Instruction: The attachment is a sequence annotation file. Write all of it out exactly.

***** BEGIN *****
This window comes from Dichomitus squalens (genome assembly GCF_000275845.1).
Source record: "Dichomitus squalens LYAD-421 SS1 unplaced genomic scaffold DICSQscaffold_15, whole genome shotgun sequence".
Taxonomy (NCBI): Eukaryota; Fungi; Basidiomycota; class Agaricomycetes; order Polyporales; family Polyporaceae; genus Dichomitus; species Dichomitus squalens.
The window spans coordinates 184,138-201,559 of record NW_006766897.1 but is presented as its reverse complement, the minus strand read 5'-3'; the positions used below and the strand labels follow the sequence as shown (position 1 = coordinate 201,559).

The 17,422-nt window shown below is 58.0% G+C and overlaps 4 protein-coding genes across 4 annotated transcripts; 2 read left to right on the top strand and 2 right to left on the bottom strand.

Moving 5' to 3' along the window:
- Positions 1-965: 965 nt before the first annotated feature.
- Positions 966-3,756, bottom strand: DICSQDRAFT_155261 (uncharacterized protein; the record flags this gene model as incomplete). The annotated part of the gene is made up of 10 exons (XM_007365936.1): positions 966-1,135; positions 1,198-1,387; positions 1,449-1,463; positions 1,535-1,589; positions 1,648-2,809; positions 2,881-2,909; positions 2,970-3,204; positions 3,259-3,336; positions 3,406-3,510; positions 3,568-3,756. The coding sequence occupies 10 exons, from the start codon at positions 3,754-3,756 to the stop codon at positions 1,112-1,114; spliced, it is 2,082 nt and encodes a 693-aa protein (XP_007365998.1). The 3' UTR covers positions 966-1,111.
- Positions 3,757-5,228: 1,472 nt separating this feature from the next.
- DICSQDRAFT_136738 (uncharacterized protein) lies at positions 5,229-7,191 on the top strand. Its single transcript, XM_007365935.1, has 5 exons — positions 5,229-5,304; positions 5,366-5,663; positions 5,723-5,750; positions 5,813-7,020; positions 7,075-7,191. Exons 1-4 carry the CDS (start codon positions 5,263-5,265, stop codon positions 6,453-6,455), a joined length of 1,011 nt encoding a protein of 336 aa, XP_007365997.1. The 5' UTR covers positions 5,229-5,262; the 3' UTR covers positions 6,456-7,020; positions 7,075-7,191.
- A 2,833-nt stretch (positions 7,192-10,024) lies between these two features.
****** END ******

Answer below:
This window comes from Dichomitus squalens (genome assembly GCF_000275845.1).
Source record: "Dichomitus squalens LYAD-421 SS1 unplaced genomic scaffold DICSQscaffold_15, whole genome shotgun sequence".
Taxonomy (NCBI): Eukaryota; Fungi; Basidiomycota; class Agaricomycetes; order Polyporales; family Polyporaceae; genus Dichomitus; species Dichomitus squalens.
The window spans coordinates 184,138-201,559 of record NW_006766897.1 but is presented as its reverse complement, the minus strand read 5'-3'; the positions used below and the strand labels follow the sequence as shown (position 1 = coordinate 201,559).

The 17,422-nt window shown below is 58.0% G+C and overlaps 4 protein-coding genes across 4 annotated transcripts; 2 read left to right on the top strand and 2 right to left on the bottom strand.

Moving 5' to 3' along the window:
- Positions 1-965: 965 nt before the first annotated feature.
- Positions 966-3,756, bottom strand: DICSQDRAFT_155261 (uncharacterized protein; the record flags this gene model as incomplete). The annotated part of the gene is made up of 10 exons (XM_007365936.1): positions 966-1,135; positions 1,198-1,387; positions 1,449-1,463; positions 1,535-1,589; positions 1,648-2,809; positions 2,881-2,909; positions 2,970-3,204; positions 3,259-3,336; positions 3,406-3,510; positions 3,568-3,756. The coding sequence occupies 10 exons, from the start codon at positions 3,754-3,756 to the stop codon at positions 1,112-1,114; spliced, it is 2,082 nt and encodes a 693-aa protein (XP_007365998.1). The 3' UTR covers positions 966-1,111.
- Positions 3,757-5,228: 1,472 nt separating this feature from the next.
- DICSQDRAFT_136738 (uncharacterized protein) lies at positions 5,229-7,191 on the top strand. Its single transcript, XM_007365935.1, has 5 exons — positions 5,229-5,304; positions 5,366-5,663; positions 5,723-5,750; positions 5,813-7,020; positions 7,075-7,191. Exons 1-4 carry the CDS (start codon positions 5,263-5,265, stop codon positions 6,453-6,455), a joined length of 1,011 nt encoding a protein of 336 aa, XP_007365997.1. The 5' UTR covers positions 5,229-5,262; the 3' UTR covers positions 6,456-7,020; positions 7,075-7,191.
- A 2,833-nt stretch (positions 7,192-10,024) lies between these two features.